Carina has an interesting interview with Sarah Corbett, the founder of the Craftivist Collective, on her blog this week. I’m always interested to read about what other crafters are doing and their motivation behind their work and this interview is particularly interesting as Sarah uses crafts as a form of activism.
In the interview, she brings up a couple of interesting ideas. For example, she suggests that doing crafts gives us the time to reflect on the issues at hand, where we fit in the activism process, and how we can best affect change. This is a really interesting perspective, because a lot of people promote the idea that we just need to get out there and *do* something, but she’s talking about taking the time to reflect on our individual role in the bigger picture. I think that this could allow for a better fit in terms of the type of activism we participate in (ex: finding activism activities that you enjoy and that suit your particular talents and skills) and for more meaningful and effective activism (because we’ve taken the time to figure out the course of action that works best for us). As an introvert, this really suits my lifestyle. I’m all for people who want to get out there and be physically present – via protests, public education, etc. – but it’s not something that I’m comfortable with because of the people factor and because I like to have a chance to stop and consider other people’s points of view before responding to comments, criticism, etc.
Sarah also talks about finding her activism niche:
I also joined activist groups in London to meet like minded people but just didn’t feel like I fitted in. I’m too scared to ride a bike, I love fashion and reading Vogue. I’m not a natural extrovert so don’t like dressing up, waving placards or the way many activist groups demonise people to change their ways rather than challenge them in a respectful loving way (which I think is more effective long term). Plus you were never given much opportunity to discuss issues because there was aways [sic] so much ‘doing’ to do. I was frustrated by shallow forms of clicktivism and slacktivism where you just signed lots of petitions but didn’t have to give an opinion or really buy in to an issue.
I have experienced many of the same issues when participating with activist groups in the past. Most of the groups I’ve tried to join in the past have committed at least one of these sins (usually unconsciously):
- left me or others feeling inadequate despite our best efforts to fit in and follow the best course (I wasn’t granola enough, I didn’t hike or bike enough, etc.)
- tried to mold me into the type of activist that I wasn’t (you couldn’t pay me to dress up for any cause – I don’t even dress up for fun!)
- only offered tasks that I wasn’t comfortable with (calling for donations, accosting people on the street, etc.) neglected my strengths (like research and writing, which seems to be generally a privilege for long standing members, even if they aren’t very good at it)
- pushed an all or nothing stance on the issues (instead of promoting a progression into better choices, where feasible, like a gradual shift into more eco friendly products or a more animal friendly diet)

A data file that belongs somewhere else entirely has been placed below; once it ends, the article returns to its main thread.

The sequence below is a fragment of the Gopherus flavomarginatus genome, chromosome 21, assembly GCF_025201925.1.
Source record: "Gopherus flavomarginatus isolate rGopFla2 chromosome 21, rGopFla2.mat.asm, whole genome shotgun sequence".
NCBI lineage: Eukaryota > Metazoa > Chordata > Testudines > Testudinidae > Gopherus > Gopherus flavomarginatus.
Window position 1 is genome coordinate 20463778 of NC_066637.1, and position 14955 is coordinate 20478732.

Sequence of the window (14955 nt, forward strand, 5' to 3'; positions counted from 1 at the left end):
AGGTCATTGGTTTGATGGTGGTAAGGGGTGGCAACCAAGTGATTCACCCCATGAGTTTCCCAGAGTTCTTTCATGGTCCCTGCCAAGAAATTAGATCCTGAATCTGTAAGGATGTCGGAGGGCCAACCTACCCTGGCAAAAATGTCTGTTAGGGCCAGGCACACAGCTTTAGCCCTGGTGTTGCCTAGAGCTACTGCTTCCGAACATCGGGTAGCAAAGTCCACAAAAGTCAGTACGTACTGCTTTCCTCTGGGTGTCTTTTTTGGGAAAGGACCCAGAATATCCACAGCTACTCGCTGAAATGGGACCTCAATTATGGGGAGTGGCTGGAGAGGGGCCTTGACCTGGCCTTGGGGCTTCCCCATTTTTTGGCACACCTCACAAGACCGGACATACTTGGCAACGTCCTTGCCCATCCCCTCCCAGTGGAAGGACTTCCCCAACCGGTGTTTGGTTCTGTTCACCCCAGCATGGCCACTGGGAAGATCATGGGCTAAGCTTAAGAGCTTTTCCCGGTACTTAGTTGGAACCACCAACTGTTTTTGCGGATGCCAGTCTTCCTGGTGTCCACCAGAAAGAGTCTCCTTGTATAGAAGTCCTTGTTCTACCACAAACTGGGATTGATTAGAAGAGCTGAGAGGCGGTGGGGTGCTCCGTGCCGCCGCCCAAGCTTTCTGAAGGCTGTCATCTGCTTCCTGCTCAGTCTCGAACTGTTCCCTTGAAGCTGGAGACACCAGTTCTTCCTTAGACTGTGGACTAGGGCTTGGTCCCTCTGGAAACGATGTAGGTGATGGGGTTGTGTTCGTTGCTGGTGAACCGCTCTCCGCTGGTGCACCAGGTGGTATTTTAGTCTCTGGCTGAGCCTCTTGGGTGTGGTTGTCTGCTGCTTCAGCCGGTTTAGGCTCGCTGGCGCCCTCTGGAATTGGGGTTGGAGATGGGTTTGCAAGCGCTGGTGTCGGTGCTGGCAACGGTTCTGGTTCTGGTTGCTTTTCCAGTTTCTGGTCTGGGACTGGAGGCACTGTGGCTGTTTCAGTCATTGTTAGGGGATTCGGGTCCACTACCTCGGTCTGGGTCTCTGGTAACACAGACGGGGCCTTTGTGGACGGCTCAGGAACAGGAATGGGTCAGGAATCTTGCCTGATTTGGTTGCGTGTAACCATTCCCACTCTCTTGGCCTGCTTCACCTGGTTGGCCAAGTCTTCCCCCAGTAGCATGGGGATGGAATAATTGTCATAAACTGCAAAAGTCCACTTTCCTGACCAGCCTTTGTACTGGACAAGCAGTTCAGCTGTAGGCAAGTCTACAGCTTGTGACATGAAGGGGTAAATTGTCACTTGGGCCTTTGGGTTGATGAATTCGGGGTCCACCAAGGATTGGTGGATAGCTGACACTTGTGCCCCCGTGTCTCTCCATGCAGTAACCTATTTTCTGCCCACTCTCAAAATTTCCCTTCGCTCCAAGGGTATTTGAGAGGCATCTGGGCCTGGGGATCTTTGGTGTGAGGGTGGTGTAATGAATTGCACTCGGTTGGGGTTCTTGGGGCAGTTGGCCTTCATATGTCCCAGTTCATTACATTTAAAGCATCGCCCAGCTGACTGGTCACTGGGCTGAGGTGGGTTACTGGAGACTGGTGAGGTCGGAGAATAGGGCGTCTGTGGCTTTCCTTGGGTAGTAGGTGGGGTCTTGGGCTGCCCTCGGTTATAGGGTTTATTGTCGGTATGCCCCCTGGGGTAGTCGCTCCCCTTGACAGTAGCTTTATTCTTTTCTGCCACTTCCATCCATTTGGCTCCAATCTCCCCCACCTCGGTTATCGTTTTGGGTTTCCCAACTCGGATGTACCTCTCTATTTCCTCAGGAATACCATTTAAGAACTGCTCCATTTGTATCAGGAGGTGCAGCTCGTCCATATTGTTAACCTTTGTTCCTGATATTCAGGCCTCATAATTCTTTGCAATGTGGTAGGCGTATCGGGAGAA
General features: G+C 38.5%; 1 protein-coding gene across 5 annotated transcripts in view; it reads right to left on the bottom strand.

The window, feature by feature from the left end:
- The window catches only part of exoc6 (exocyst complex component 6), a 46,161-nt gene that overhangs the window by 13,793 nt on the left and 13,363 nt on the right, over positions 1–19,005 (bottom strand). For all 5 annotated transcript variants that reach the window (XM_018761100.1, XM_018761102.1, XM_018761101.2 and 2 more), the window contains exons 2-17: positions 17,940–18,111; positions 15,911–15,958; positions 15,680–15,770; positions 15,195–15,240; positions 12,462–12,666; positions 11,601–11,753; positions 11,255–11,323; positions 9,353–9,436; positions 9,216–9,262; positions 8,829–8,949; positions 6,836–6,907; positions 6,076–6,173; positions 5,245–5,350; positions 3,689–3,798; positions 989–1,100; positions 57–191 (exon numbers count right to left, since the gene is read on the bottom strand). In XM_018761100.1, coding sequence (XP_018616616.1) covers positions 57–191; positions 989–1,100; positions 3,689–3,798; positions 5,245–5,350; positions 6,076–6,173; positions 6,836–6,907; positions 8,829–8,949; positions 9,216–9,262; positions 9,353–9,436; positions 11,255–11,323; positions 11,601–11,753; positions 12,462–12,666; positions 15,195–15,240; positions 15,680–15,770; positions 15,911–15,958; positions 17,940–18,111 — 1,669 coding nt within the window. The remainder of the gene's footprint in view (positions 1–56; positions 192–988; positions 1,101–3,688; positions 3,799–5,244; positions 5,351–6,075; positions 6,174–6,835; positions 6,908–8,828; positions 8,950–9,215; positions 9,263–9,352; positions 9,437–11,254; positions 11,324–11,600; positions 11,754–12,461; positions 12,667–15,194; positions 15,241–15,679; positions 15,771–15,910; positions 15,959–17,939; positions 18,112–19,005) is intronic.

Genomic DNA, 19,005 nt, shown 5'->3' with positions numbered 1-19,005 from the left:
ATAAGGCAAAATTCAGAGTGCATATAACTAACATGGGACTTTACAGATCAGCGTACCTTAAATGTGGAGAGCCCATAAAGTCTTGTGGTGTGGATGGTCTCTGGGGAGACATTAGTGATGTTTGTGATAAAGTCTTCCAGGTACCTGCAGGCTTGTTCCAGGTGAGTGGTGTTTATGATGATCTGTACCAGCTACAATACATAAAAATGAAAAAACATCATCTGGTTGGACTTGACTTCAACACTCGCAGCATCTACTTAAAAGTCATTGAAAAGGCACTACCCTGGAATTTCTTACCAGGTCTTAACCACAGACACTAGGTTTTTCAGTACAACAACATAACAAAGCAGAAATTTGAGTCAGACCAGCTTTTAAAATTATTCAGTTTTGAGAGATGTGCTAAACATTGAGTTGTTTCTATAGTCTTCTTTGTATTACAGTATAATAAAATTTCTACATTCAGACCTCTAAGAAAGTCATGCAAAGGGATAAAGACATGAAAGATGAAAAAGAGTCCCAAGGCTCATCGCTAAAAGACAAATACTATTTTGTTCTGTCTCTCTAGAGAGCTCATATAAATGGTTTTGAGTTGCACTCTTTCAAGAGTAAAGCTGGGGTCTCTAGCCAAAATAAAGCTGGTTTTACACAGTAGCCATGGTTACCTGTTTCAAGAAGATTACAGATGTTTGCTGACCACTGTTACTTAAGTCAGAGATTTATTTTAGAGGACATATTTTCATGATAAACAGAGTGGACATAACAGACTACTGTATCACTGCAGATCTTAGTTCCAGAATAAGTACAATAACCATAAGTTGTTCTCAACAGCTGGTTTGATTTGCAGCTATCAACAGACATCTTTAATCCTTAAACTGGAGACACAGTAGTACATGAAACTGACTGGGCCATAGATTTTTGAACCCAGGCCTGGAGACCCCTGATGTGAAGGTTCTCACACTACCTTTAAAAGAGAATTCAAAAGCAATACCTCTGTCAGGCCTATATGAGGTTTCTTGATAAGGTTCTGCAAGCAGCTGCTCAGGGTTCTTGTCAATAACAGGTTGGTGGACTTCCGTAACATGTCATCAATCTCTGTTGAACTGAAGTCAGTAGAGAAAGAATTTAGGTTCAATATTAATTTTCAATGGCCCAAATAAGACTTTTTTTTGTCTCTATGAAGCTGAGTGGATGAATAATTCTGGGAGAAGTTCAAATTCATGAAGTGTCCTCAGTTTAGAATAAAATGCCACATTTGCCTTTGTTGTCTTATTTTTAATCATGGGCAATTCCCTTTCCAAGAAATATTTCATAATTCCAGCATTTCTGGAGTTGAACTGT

- alienated people who weren’t 100% committed to their lifestyle choice (I’m looking at you, self-righteous vegans) [Note: Not all vegans are jerks. I certainly tried to be nice when I only ate vegan and I know a few really nice vegans, but some are just plain rude, narrow-minded, privileged, and incredibly infuriating.]
To be fair, most non-profits are run by amateurs and are desperate for some basic (and, often, boring) tasks to be completed. They have limited funds, they have a hard time keeping volunteers (who are often only able to help evenings or weekends), etc. And, volunteering is meant to be a selfless donation of your time to help in whatever way possible. But, there comes a point when you just have to concede to the fact that you will never be OK with some tasks, and if organizers are going to pressure you into doing something you’re not OK with, you need to move on. For example, I hate door-to-door canvassers and cold-callers, so I won’t participate in doing either. There are other ways to engage people, especially in this digital age.
The point is, sometimes mainstream activism doesn’t work for you and you need to find something that does. Recently, I’ve been focusing on writing letters (not just signing petitions, but writing my own personal letter and mailing/emailing it to the relevant people), but sometimes that’s really boring. I like the idea of craftivism because it could be anything from making quilts for people in need to cross stitching protest posters. Both letter writing and crafts give you time to review/research the issue and reflect on how to address it. Crafts have the added bonus of allowing you to be creative and find an innovative way to be “heard”.
After years of being fairly disengaged, maybe it’s time I use my skills to do more then just share a rant on Facebook.
I encourage you to go and read the interview and find out some more about the Craftivism Collective and craftivism movement. It’s got roots in the U.K., but that doesn’t mean we can’t bring it over to Canada (or, wherever you live). Just take what they’re doing and modify it to suit your activism/issues of choice or use it as inspiration to do something completely new.